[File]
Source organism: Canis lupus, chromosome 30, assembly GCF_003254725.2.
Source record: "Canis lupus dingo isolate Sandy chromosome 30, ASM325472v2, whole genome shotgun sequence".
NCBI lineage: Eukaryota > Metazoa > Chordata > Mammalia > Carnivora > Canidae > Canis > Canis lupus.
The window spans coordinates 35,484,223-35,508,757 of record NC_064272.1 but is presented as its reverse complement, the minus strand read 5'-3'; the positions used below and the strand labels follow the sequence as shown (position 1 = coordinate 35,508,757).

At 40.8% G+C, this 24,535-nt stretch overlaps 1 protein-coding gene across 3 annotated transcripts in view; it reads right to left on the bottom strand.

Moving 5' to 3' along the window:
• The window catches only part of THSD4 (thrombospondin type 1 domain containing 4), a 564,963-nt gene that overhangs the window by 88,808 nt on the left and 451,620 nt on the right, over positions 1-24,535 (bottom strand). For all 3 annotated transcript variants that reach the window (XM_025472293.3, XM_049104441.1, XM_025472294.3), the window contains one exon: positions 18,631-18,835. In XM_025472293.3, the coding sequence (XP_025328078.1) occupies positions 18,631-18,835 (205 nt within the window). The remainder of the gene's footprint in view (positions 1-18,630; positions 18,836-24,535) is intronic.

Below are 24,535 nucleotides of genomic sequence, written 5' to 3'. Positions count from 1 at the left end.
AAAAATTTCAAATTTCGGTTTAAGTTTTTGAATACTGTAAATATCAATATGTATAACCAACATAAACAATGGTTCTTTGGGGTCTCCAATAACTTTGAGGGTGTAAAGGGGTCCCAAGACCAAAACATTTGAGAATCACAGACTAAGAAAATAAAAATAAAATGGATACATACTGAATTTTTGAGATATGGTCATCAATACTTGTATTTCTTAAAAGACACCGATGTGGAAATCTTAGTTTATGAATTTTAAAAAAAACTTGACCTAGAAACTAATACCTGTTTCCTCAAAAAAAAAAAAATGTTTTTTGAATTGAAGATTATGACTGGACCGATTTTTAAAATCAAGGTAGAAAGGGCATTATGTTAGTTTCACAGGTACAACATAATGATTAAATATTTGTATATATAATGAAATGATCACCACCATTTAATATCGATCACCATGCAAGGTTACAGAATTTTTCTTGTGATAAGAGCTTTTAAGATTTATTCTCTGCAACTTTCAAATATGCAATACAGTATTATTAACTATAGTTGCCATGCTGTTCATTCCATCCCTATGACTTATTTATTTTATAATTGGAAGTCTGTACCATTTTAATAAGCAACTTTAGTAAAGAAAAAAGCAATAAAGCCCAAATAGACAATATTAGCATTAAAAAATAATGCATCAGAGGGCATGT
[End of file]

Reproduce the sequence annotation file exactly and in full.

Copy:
Source organism: Canis lupus, chromosome 30, assembly GCF_003254725.2.
Source record: "Canis lupus dingo isolate Sandy chromosome 30, ASM325472v2, whole genome shotgun sequence".
NCBI lineage: Eukaryota > Metazoa > Chordata > Mammalia > Carnivora > Canidae > Canis > Canis lupus.
The window spans coordinates 35,484,223-35,508,757 of record NC_064272.1 but is presented as its reverse complement, the minus strand read 5'-3'; the positions used below and the strand labels follow the sequence as shown (position 1 = coordinate 35,508,757).

At 40.8% G+C, this 24,535-nt stretch overlaps 1 protein-coding gene across 3 annotated transcripts in view; it reads right to left on the bottom strand.

Moving 5' to 3' along the window:
• The window catches only part of THSD4 (thrombospondin type 1 domain containing 4), a 564,963-nt gene that overhangs the window by 88,808 nt on the left and 451,620 nt on the right, over positions 1-24,535 (bottom strand). For all 3 annotated transcript variants that reach the window (XM_025472293.3, XM_049104441.1, XM_025472294.3), the window contains one exon: positions 18,631-18,835. In XM_025472293.3, the coding sequence (XP_025328078.1) occupies positions 18,631-18,835 (205 nt within the window). The remainder of the gene's footprint in view (positions 1-18,630; positions 18,836-24,535) is intronic.

Below are 24,535 nucleotides of genomic sequence, written 5' to 3'. Positions count from 1 at the left end.
AAAAATTTCAAATTTCGGTTTAAGTTTTTGAATACTGTAAATATCAATATGTATAACCAACATAAACAATGGTTCTTTGGGGTCTCCAATAACTTTGAGGGTGTAAAGGGGTCCCAAGACCAAAACATTTGAGAATCACAGACTAAGAAAATAAAAATAAAATGGATACATACTGAATTTTTGAGATATGGTCATCAATACTTGTATTTCTTAAAAGACACCGATGTGGAAATCTTAGTTTATGAATTTTAAAAAAAACTTGACCTAGAAACTAATACCTGTTTCCTCAAAAAAAAAAAAATGTTTTTTGAATTGAAGATTATGACTGGACCGATTTTTAAAATCAAGGTAGAAAGGGCATTATGTTAGTTTCACAGGTACAACATAATGATTAAATATTTGTATATATAATGAAATGATCACCACCATTTAATATCGATCACCATGCAAGGTTACAGAATTTTTCTTGTGATAAGAGCTTTTAAGATTTATTCTCTGCAACTTTCAAATATGCAATACAGTATTATTAACTATAGTTGCCATGCTGTTCATTCCATCCCTATGACTTATTTATTTTATAATTGGAAGTCTGTACCATTTTAATAAGCAACTTTAGTAAAGAAAAAAGCAATAAAGCCCAAATAGACAATATTAGCATTAAAAAATAATGCATCAGAGGGCATGT